Winston-Salem man observes Confederate memorial day

By Scott Sexton
Winston-Salem Journal
May 11, 2010

A handful of people looked at him funny, and it was chillier yesterday morning than he would have liked, but Jamie Funkhouser wasn’t about to let anything deter him from completing his self-appointed mission of honoring Confederate soldiers killed during the Civil War.

Yesterday was Confederate Memorial Day, and Funkhouser wasn’t about to let it slip by unnoticed.

So it was that Funkhouser stood guard in front of the Confederate War Monument next to the old Forsyth County Courthouse for the better part of the morning. He wore a gray Johnny Reb hat and he carried a full-size replica of the first Confederate national flag.

It would have been easy to dismiss him as a kook or a hatemonger – Lord knows we have plenty of both these days – but something about his earnest demeanor said to take a few minutes finding out why a 22-year-old would spend his morning in front of a monument that almost no one notices anymore.

Different memorial days.

Yes, Virginia, Confederate Memorial Day is a state holiday as decreed by the General Assembly. But before anybody gets too worked up, Greek Independence Day (March 25) and the anniversary of the signing of Halifax Resolves (April 12) are state holidays, too.

Most Southern states recognize a Confederate Memorial Day, though they can’t seem to agree on a date.

North Carolina and South Carolina designate May 10, as it is the day Gen. Andrew “Stonewall” Jackson died in 1863 and the Confederate President Jefferson Davis was captured. Some states (Tennessee, Louisiana) mark it on June 3, the birthday of Jefferson Davis, and others (Alabama, Florida, Georgia and Mississippi) use the last Monday in April – the day Confederate Gen. Joseph Johnston surrendered to Union Gen. William T. Sherman.

Funkhouser knows all that, and a lot more history, too. He volunteered information and answered questions with liberal use of “yes, sirs” and “no, sirs.“

For example, he noted that although North Carolina was the last state to secede, it contributed more material and more of its sons died in its service than any other. (According to the Encyclopedia of North Carolina, about 134,000 Tarheels fought for the South and 19,600 died in battle. South Carolina is second, with 13,000 combat dead.).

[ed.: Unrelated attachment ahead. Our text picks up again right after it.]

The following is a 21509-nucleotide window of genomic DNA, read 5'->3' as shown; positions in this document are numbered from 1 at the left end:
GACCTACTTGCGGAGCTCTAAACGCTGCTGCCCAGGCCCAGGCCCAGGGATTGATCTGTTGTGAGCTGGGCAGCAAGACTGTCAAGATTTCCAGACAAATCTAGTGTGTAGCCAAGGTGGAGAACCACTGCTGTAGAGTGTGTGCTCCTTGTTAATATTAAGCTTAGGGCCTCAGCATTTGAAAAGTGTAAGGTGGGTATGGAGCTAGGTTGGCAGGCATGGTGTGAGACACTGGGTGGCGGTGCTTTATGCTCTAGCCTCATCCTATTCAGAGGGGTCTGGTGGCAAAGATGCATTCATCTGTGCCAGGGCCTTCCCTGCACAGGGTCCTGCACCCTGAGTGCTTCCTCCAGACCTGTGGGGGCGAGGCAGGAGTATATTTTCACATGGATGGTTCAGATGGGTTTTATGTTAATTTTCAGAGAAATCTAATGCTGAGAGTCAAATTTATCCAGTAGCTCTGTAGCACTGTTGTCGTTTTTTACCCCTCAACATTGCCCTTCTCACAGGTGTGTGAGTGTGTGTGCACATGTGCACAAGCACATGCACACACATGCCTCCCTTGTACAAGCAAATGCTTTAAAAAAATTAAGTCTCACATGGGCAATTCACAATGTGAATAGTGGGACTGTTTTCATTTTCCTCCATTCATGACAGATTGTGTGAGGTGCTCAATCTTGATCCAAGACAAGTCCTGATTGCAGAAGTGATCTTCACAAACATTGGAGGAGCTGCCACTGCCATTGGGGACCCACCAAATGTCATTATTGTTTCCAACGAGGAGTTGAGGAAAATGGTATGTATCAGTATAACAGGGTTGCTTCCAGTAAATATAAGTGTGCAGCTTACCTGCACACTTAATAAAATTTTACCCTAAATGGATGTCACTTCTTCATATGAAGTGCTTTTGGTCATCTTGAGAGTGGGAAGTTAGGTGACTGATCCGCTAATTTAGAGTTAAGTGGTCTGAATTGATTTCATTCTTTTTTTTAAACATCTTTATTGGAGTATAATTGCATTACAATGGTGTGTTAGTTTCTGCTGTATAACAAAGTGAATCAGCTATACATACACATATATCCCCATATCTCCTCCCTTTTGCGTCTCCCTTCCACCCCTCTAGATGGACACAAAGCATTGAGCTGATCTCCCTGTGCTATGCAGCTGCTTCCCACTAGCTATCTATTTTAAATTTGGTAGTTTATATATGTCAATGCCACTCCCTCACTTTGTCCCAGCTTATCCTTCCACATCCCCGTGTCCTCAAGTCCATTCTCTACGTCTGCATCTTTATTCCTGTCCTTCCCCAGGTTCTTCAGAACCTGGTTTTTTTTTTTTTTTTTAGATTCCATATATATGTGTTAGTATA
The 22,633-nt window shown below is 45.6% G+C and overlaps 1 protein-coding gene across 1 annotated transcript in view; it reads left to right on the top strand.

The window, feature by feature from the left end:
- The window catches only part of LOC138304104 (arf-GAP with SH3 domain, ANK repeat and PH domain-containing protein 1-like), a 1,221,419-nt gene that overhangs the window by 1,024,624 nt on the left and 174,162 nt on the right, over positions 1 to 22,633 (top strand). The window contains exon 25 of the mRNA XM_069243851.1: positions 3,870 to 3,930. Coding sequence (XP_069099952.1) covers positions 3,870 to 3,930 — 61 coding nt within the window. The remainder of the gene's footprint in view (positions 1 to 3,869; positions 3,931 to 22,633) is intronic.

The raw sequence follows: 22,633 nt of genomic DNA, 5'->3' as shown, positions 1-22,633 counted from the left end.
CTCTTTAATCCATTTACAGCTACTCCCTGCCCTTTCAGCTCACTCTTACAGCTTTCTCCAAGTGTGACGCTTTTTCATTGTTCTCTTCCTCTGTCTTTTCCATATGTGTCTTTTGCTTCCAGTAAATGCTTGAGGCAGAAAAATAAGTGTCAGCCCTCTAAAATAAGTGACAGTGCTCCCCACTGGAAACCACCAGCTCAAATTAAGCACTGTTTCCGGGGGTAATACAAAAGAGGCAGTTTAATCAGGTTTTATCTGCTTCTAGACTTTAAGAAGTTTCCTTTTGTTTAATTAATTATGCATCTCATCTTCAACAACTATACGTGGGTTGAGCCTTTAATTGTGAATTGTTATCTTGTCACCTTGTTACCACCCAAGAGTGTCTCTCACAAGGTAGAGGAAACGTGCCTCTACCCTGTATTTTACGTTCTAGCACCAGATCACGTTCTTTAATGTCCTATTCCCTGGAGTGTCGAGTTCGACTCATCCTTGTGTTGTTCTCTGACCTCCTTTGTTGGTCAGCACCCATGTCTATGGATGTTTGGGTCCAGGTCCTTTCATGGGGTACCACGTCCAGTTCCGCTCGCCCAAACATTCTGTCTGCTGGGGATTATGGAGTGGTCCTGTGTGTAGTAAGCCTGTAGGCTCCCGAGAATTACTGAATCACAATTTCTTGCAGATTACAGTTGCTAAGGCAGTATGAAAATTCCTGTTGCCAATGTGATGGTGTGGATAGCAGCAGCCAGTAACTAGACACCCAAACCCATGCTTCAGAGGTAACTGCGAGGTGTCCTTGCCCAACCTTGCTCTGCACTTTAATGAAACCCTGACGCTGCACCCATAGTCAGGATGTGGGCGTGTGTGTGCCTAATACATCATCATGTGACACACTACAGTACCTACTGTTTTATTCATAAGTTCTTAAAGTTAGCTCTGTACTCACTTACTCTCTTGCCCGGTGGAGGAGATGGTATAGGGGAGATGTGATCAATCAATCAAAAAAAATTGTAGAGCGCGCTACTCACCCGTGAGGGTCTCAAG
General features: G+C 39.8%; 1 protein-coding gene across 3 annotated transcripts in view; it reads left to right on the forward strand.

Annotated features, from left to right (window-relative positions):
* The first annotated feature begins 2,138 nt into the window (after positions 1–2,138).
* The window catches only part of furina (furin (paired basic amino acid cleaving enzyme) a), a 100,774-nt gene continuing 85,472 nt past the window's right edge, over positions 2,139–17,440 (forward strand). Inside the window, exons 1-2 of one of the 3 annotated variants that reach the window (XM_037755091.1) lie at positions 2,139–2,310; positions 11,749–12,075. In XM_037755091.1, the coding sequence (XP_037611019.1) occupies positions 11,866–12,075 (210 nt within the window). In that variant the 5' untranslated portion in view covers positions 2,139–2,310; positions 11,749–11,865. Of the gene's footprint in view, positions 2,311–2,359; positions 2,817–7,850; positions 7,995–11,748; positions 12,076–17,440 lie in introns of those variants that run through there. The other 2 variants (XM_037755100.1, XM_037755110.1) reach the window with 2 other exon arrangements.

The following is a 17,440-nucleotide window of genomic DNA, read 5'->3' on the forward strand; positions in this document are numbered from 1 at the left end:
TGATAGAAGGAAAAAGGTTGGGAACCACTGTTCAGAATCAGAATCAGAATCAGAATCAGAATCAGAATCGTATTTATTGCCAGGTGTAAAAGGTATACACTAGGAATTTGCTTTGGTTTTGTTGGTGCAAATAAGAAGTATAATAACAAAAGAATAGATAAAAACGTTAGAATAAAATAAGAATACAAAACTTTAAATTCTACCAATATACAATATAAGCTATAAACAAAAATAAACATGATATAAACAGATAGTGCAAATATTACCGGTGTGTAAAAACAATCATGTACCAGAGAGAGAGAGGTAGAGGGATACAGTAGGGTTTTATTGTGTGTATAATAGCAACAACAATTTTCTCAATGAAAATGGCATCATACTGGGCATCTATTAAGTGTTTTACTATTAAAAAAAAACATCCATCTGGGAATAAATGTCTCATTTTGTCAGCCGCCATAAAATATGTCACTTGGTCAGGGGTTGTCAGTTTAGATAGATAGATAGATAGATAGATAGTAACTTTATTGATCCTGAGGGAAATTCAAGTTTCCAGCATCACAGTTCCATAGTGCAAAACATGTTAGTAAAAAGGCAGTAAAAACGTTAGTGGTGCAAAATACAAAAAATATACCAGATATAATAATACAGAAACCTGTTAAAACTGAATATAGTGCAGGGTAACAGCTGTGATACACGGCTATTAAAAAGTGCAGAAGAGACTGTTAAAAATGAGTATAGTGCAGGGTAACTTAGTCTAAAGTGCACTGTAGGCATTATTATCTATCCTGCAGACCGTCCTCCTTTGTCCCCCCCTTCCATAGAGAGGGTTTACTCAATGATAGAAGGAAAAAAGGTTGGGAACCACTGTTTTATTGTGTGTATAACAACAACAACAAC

Funkhouser also knows that a large majority of Confederate soldiers were ill-equipped, dirt-poor farmers, and he believes that most of them felt they were defending themselves from northern aggression.

“There are a lot of people who don’t know or don’t want to know that (Confederate) soldiers fought for the same freedom as those who fought in the Revolutionary War,“ he said. “It wasn’t to destroy the Union. They just wanted their independence.“

Whether you agree with Funkhouser’s interpretation of history – the stares directed his way by a couple of passersby underscore the deep wounds left by slavery – know that he’s aware that others disagree, and he’s OK with that.

“Everybody has a right to their opinions and to say what they want to say,“ he said. “If they knew what happened and all of the history, maybe they’d know that (Confederate) soldiers fought for a cause they believed in, one they thought was right, and it wasn’t about preserving slaves.“

Put simply, Funkhouser wanted people to remember the massive loss of life. According to the Department of Defense, at least 500,000 soldiers from both sides died in the Civil War, and at least 160,000 of them were Southerners. Like soldiers of every generation, men from the North and the South went to war because their countries asked them to. And a lot of them didn’t come home.

Funkhouser struck me as a history buff and an avid reader who hopes to go to college one day to earn a degree in history – no more and no less.

Besides, if he really wanted to cause trouble, he could have carried the more familiar – and far more inflammatory – Confederate battle flag favored by white supremacists, troublemakers and pinheads everywhere.

He didn’t.

“I’m here to honor our ancestors,“ he said. “It’s really as simple as that.“

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